LibrePCB Blog

LibrePCB 0.1.0 RC2 Released

After two weeks of testing, we have a new release candidate ready with some bugfixes and usability improvements:


Control Panel:

  • Hide non-existent recent and favorite projects
  • Hide debug tools in workspace settings dialog

Library Manager:

  • Don’t show 100% progress while extracting ZIP

Library Editor:

  • Fix saving of component symbol position/rotation (#356)

Schematic Editor:

  • Fix resizing of “Add Component” dialog caused by long device names

Board Editor:

  • Fix crash when trying to connect trace to pad without net
  • Fix too high default width of the dock widget at the right
  • Fix possibly hidden layers in footprint preview of the “Place Devices” dock
  • Show warning in the “Place Devices” dock if no matching device found in library
  • Set default board size to 100x80mm
  • Set default grid interval to 0.635mm


  • Allow deselecting items while keeping other items selected (#361)
  • Add attribute units “current” and “power”

New languages:

  • Esperanto (8% translated)
  • Italian (20% translated)


The release candidate can be downloaded for all major operating systems at our download page:

LibrePCB 0.1.0 RC1 Released

Great news: Our first official release candidate is out! :-)

If you didn’t try LibrePCB already, now is the time to start using (or at least testing) LibrePCB for your next projects – we would love to get your feedback!

Project Status

Please keep in mind that this is our very first release candidate, so you may encounter one or another bug or missing feature. Nevertheless, we think the application is in a very usable state now – you can download and create libraries, draw schematics, route multilayer PCBs and export Gerber files. Unfortunately features like DRC, BOM export or buses are not implemented yet, they will be provided in a future release.

If you encounter bugs, we would be happy if you report them to our issue tracker. As it’s only a release candidate, there is some time to fix the most critical issues until the first stable release.

File Format Stability

Until now, we always communicated that the file format is not considered stable. Any change in the file format could break older projects, so generally it was not recommended to use LibrePCB productively.

With this first release candidate we consider the file format to be stable, so any future release should be able to open libraries and projects created with this release candidate. Only if there is an extremely critical issue with the file format we may still do a breaking change before publishing the stable 0.1.0 release – but that’s very unlikely :)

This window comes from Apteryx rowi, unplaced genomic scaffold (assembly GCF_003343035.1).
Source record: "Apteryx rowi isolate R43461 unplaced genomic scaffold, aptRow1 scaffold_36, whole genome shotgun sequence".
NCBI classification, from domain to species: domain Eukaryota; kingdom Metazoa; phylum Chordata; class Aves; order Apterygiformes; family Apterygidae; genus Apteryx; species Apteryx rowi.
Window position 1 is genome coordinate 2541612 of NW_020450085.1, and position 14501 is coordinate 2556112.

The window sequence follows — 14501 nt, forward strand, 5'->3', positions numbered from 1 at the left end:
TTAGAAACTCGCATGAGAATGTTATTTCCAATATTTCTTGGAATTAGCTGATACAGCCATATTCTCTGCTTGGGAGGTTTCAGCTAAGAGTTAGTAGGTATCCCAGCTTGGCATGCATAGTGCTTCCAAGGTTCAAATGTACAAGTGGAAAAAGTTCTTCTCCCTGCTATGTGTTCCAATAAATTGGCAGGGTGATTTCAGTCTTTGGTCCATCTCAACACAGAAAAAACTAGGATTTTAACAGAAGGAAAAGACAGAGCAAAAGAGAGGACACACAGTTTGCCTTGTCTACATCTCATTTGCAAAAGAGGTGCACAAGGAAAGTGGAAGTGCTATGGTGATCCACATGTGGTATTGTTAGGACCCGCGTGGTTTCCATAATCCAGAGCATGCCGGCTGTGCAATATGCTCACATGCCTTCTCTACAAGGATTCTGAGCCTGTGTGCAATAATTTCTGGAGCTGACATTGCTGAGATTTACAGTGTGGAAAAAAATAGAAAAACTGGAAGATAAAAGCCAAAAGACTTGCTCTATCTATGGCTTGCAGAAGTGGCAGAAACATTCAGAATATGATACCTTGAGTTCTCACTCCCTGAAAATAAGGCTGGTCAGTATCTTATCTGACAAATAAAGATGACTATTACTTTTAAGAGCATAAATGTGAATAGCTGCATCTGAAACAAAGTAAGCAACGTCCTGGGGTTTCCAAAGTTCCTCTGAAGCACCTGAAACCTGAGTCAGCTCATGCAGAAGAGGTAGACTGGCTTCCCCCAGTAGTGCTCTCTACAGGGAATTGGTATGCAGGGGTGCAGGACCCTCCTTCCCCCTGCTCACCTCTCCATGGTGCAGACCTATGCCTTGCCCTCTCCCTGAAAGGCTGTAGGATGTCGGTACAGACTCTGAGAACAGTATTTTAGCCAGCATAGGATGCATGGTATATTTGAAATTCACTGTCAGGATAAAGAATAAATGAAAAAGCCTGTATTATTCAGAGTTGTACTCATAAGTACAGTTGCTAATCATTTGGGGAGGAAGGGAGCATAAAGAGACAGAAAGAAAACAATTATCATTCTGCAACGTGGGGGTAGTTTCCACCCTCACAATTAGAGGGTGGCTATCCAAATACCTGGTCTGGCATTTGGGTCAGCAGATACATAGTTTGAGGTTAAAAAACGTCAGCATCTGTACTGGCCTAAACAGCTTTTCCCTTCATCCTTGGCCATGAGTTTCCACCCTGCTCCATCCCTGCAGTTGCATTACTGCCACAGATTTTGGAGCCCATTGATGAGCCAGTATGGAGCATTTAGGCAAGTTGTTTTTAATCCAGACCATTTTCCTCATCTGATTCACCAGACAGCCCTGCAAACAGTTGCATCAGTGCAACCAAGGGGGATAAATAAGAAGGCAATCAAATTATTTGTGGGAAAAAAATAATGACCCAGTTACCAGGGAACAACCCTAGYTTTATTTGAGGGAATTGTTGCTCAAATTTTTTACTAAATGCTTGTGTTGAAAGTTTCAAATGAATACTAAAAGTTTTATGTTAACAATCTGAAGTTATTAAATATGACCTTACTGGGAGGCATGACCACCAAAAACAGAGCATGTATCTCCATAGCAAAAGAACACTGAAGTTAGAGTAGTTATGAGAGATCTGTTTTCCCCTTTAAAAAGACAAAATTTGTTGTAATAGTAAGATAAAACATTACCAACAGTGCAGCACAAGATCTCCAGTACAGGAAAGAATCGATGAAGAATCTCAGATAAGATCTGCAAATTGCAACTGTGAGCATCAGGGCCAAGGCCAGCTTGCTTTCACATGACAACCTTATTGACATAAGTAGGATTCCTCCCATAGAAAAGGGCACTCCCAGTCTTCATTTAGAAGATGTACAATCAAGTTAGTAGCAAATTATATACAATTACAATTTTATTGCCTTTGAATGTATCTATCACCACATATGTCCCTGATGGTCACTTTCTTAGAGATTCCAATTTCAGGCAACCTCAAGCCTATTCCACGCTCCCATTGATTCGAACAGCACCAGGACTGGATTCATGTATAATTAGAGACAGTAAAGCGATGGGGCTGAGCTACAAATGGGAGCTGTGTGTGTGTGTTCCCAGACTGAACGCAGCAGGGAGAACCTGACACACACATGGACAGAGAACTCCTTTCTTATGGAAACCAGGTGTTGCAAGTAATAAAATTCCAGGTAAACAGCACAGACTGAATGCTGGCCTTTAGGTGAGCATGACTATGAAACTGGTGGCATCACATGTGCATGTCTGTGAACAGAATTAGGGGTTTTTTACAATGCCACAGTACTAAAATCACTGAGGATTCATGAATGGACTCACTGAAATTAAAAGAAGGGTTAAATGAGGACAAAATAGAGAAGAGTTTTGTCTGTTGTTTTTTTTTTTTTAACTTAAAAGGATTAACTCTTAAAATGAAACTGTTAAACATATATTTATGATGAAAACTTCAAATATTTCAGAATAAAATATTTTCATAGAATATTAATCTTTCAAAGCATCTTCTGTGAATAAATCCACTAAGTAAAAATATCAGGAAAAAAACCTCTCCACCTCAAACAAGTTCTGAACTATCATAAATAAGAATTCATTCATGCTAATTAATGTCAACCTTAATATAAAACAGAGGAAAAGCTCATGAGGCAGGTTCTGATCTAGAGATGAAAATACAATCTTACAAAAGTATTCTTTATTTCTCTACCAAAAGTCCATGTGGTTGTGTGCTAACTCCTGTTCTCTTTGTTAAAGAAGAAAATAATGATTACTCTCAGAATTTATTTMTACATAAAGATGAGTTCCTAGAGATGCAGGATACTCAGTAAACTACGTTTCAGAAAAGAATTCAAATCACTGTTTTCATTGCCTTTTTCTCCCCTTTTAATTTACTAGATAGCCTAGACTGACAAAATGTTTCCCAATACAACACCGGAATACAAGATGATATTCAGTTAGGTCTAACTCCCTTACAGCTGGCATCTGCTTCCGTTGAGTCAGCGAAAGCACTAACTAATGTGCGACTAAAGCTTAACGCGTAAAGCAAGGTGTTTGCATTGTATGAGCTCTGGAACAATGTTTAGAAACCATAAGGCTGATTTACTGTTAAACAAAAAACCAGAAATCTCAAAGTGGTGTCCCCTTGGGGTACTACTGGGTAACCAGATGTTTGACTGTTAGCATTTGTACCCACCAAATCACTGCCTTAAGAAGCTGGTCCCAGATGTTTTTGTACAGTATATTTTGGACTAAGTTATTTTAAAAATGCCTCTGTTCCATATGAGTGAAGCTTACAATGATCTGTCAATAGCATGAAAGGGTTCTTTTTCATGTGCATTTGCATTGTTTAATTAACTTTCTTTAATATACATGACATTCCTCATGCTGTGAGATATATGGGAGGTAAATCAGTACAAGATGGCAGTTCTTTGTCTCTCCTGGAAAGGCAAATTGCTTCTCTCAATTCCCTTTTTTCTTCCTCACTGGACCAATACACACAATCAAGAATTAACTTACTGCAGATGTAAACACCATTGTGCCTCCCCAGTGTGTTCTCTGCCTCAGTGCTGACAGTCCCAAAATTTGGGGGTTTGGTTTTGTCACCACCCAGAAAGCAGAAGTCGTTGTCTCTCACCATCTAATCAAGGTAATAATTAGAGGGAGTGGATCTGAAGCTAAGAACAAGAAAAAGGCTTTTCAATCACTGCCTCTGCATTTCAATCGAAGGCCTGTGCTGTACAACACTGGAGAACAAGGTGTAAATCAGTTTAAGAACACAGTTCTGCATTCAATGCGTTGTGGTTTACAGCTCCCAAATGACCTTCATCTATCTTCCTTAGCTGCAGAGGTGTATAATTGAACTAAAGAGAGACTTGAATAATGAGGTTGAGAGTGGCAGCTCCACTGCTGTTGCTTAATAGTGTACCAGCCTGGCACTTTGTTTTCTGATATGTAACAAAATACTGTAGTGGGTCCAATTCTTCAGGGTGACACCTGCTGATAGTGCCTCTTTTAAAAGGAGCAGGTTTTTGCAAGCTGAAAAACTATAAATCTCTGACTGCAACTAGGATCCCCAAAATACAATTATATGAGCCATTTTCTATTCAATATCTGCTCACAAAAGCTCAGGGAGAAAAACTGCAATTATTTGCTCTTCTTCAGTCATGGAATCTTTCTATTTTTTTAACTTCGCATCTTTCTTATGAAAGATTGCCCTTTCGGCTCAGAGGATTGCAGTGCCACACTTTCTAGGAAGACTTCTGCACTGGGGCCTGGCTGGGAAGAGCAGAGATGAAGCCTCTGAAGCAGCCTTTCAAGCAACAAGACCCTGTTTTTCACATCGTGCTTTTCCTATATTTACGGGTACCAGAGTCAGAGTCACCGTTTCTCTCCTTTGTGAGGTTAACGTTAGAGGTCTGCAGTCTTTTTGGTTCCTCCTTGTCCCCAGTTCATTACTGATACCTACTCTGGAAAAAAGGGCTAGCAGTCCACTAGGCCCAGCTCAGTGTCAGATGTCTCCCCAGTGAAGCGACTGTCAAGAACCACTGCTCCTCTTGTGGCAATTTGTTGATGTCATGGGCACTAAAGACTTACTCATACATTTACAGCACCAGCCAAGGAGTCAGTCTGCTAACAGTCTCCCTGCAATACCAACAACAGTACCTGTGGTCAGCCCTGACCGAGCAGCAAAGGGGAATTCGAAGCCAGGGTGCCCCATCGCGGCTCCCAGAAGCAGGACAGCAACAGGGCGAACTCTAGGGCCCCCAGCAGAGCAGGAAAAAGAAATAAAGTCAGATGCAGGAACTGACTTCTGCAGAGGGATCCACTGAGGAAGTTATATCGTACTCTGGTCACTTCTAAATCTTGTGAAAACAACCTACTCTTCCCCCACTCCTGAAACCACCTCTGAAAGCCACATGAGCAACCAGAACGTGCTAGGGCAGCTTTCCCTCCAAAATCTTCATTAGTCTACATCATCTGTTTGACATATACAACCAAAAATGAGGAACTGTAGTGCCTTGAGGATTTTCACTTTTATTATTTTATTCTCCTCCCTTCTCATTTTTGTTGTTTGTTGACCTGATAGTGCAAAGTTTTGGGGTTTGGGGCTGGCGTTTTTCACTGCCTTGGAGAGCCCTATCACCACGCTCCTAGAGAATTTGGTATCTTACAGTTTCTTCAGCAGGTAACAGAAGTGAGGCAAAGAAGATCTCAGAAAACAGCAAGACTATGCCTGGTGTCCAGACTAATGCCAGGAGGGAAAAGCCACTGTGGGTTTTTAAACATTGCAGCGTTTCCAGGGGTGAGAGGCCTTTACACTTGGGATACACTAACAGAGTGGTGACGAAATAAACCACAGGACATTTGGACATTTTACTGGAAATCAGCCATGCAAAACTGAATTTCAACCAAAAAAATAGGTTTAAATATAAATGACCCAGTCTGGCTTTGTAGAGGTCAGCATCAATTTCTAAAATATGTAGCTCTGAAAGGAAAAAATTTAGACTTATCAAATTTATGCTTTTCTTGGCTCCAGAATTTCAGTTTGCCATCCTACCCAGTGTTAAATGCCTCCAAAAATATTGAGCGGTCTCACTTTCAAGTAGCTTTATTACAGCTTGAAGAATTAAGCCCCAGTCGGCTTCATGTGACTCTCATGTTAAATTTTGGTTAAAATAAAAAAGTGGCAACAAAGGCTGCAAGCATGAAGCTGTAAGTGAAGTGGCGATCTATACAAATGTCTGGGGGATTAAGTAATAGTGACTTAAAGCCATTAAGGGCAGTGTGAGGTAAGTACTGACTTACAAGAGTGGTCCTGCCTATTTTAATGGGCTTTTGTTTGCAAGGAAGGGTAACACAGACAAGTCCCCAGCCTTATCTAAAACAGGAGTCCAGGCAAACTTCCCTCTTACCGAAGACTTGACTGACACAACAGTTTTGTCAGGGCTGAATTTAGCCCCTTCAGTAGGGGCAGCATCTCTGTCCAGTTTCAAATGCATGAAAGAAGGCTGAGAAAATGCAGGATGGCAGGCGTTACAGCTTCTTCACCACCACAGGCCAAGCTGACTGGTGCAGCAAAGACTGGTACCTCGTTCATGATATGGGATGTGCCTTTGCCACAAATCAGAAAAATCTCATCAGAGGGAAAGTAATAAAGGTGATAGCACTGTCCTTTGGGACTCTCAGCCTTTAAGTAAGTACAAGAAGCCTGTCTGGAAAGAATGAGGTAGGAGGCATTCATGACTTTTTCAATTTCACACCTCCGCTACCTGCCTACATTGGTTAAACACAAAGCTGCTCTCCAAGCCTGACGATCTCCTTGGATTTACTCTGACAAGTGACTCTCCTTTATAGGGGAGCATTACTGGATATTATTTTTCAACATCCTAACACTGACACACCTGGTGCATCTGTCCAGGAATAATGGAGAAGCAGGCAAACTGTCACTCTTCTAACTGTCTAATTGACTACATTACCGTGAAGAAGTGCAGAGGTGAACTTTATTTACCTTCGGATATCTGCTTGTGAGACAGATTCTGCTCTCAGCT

ATTENTION: The file format is only considered stable for official releases – any intermediate version (e.g. from nightly builds) may not be upgradeable in the next release! So if you already used our nightly builds (or other binaries built from the master branch), you have to switch to official releases now. Nightly builds must really not be used for productive work. See developers information and release workflow documentation for details.


Our official and ready-to-use libraries can easily be installed with the library manager integrated in LibrePCB. But as these libraries currently only contain very few elements, we would be very happy to get pull requests at the corresponding repositories to add much more elements!


The release candidate can be downloaded for all major operating systems at our new download page:

Many thanks to all the contributors and sponsors making this release possible! It was hard work of more than five years to bring out this first release. We would really appreciate if you supported the development either with contributions or donations (e.g. at Patreon). Every dollar helps to keep this huge project alive ;-)

And now: Happy testing! :-)

Status Update 2018-09-15

The last blog post is already a few months ago, and many things happened in the meantime. Thus I would like to inform you about the current status of the project, what happened in past and what the next tasks are.

Our logo was originally downloaded from a free icon portal. Although it was legal (thanks to its permissive license), it’s not a good idea to use a free icon as a logo. Because we didn’t have the copyright on it, it was not guaranteed to be exclusively used by us (other projects could use the same icon too).

As the corresponding issue was unresolved for more than three years (it was our 6th issue!), we decided to start a design contest at 99designs to get a new logo. And here’s the winning design:

New Logo

Sure, it’s quite similar to the old logo, just nicer ;-) Probably that’s because I already liked the old logo, and maybe also a little bit because it was (too) hard for me to go with a completely different logo than the one we had for several years… Anyway, I hope you like the new logo as much as I do :)